Couples are lining up to tie the knot in China today. By some estimates, some 10,000 lovebirds were planning to get married in Beijing. That’s because the Mandarin for “January 4, 2013″ sounds similar to “I will love you all my life.” Well, that’s the story anyway. We hear more from The World’s Beijing correspondent Mary Kay Magistad.
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Marco Werman: It’s a good day for a wedding in China, a white wedding, any kind of wedding. In fact, this Shanghai wedding registrar says business is booming.
Wedding Registrar: [speaking Mandarin Chinese]
Werman: She says 258 couples have already registered today and they’re expecting the number to double. On a normal day they get about 30-40 requests. They’re so busy that some couples have had to double up on their vows.
Wedding Couple: [speaking Mandarin Chinese]
Werman: Those are vows in harmony. So why the big demand? The World’s Beijing correspondent Mary Kay Magistad is here in Boston. So, Mary Kay, tell us what’s going on here.
Mary Kay Magistad: Okay, so you now how when you’re sending text messages on your phone and there are abbreviations, like LOL, L-O-L means laugh out loud. In Chinese, there are abbreviations in numbers, so for instance there’s the one 520-1314, which sounds like a phone number, right? But it actually, if you say it, [speaking Mandarin Chinese], it sounds like [speaking Mandarin Chinese], which means I will love you forever. So if you take the 5 off, which is [speaking Mandarin Chinese], you’re left with 20-13-14, which in the way that the Chinese do dates, is 2013, 1 for January, 4 for the date, so everyone though great, let’s get married today.
Werman: And do they follow our calendar in China?
Magistad: Yeah, they follow our calendar. They also have their own lunar new year celebration, which this year will be in February. But generally, they do follow the international calendar.
Werman: So has this ever happened before?
Magistad: Not quite this, but there are other dates that people like to celebrate. For instance, on Dec. 12, 2012 there was a spike in marriages and the same thing happened on Nov. 11, 2011. On 11-11, that’s considered singles day in China because there are four 1s, right? So one person started this and now it’s become this great day to get together with other singles and spend money on yourself. And it actually helps the economy out because there’s a little spike in spending on that day.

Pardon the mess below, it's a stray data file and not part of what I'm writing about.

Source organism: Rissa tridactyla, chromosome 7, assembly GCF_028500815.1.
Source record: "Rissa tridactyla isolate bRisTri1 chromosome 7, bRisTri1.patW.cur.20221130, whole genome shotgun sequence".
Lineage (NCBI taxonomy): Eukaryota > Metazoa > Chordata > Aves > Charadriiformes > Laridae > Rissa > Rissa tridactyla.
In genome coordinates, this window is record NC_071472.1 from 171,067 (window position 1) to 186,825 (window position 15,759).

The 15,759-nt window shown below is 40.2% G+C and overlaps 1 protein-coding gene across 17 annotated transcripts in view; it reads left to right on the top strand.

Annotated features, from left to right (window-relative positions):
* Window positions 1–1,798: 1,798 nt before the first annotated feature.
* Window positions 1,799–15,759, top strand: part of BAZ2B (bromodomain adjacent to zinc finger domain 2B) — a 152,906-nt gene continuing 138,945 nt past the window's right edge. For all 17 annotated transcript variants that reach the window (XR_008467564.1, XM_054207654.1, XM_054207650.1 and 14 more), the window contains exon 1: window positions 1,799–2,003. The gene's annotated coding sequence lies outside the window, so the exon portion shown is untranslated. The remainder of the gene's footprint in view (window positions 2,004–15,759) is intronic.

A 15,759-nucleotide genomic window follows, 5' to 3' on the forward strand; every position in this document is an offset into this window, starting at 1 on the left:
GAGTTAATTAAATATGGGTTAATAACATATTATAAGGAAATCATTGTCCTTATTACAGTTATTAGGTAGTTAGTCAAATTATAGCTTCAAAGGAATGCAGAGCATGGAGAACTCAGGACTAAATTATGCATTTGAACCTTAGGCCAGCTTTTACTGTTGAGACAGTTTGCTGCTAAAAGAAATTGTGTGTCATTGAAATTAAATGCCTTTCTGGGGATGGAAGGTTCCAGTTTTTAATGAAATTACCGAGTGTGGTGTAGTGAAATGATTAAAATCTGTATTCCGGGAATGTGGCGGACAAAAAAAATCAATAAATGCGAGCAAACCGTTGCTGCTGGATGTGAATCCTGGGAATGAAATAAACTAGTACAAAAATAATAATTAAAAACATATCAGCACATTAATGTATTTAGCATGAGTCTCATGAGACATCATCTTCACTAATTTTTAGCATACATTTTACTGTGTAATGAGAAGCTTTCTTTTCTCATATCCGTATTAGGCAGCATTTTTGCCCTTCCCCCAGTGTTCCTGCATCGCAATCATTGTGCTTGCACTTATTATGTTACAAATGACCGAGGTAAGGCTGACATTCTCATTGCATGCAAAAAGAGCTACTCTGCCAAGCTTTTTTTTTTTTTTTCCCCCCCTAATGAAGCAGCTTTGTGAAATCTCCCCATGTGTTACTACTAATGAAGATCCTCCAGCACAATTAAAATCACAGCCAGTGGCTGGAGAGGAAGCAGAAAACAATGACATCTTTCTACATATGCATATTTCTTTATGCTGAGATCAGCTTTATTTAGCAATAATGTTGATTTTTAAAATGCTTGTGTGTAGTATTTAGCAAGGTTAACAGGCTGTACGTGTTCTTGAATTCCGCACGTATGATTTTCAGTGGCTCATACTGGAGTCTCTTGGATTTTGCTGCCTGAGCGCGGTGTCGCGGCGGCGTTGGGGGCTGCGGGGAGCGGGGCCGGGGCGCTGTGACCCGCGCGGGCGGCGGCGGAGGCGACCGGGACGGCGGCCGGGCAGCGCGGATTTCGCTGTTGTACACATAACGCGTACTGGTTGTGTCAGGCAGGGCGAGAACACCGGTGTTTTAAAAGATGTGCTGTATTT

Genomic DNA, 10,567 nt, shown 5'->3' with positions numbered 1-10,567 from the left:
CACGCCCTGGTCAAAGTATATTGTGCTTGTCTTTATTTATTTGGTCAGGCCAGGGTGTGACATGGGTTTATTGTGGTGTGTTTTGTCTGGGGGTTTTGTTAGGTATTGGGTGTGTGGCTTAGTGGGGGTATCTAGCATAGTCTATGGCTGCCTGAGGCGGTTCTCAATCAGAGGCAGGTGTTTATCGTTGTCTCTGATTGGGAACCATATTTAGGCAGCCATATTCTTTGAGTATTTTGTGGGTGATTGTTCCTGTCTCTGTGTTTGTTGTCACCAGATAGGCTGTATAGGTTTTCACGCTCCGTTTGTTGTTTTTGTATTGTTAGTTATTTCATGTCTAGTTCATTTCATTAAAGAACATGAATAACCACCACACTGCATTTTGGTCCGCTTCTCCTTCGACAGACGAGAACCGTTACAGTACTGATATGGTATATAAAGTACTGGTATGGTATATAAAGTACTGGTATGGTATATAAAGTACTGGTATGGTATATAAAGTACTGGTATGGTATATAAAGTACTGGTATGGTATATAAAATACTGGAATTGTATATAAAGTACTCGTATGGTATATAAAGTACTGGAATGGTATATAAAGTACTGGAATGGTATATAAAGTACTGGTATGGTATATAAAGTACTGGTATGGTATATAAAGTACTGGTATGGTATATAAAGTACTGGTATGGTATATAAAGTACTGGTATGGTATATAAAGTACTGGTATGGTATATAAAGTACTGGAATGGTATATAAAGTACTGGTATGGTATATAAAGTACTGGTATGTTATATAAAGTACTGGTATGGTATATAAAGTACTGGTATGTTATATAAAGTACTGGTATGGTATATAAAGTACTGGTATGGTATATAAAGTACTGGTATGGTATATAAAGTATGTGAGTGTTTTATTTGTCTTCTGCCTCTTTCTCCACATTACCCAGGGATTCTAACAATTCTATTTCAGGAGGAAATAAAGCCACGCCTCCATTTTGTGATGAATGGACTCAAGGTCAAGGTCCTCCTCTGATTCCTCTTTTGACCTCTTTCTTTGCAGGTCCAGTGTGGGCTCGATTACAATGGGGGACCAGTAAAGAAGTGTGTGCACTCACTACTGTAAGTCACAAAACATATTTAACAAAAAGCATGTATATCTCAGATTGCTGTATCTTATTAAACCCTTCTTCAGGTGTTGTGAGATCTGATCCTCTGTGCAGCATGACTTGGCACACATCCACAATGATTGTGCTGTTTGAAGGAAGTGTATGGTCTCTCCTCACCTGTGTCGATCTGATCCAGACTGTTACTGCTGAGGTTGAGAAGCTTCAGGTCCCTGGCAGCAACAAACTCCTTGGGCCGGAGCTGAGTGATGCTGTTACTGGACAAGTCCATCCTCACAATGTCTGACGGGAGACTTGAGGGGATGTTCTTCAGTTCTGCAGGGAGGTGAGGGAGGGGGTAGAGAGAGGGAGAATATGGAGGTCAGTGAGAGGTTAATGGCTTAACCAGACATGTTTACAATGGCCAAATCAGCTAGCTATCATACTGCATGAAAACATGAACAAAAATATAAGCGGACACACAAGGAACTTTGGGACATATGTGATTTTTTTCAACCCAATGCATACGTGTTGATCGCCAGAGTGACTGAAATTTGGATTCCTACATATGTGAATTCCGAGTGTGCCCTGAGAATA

Werman: So why these dates seem to have so much significance in China? I know Chinese love numbers and I remember there were some cellphone numbers that were going for really high value on eBay a while ago. People were spending lots of money on them, so what’s going on there?
Magistad: Yeah, just a real respect for and interest in numerology, so for instance, the number 8 is considered to be lucky because [speaking Chinese] sounds like how you say fortune in Chinese.
Werman: And [speaking Chinese] is 8.
Magistad: [speaking Chinese] is 8. So, of course, the Beijing Olympics started on 8-8-2008. The number 4, [speaking Chinese] in Chinese, can also mean death, so it’s interesting that in this case, even though it was January 4, you’d think that might be unlucky for a marriage, that they just kind of decided to finesse it and say okay, well we’re not really talking about the sound for death, we’re talking about this part of the phrase that means forever, optimists basically.
Werman: Yeah. What about you, Mary Kay? Do you have any good kind of personal numerology stories, like does your birthdate mean anything important or significant in China?
Magistad: Well, I was born in August, so there’s an 8 right there. That’s at least something going for me.
Werman: That’s a great start.
Magistad: I mean I don’t think there’s anything else that I can fall back on really.
Werman: The World’s Mary Kay Magistad, thanks so much.
Magistad: Thank you, Marco.
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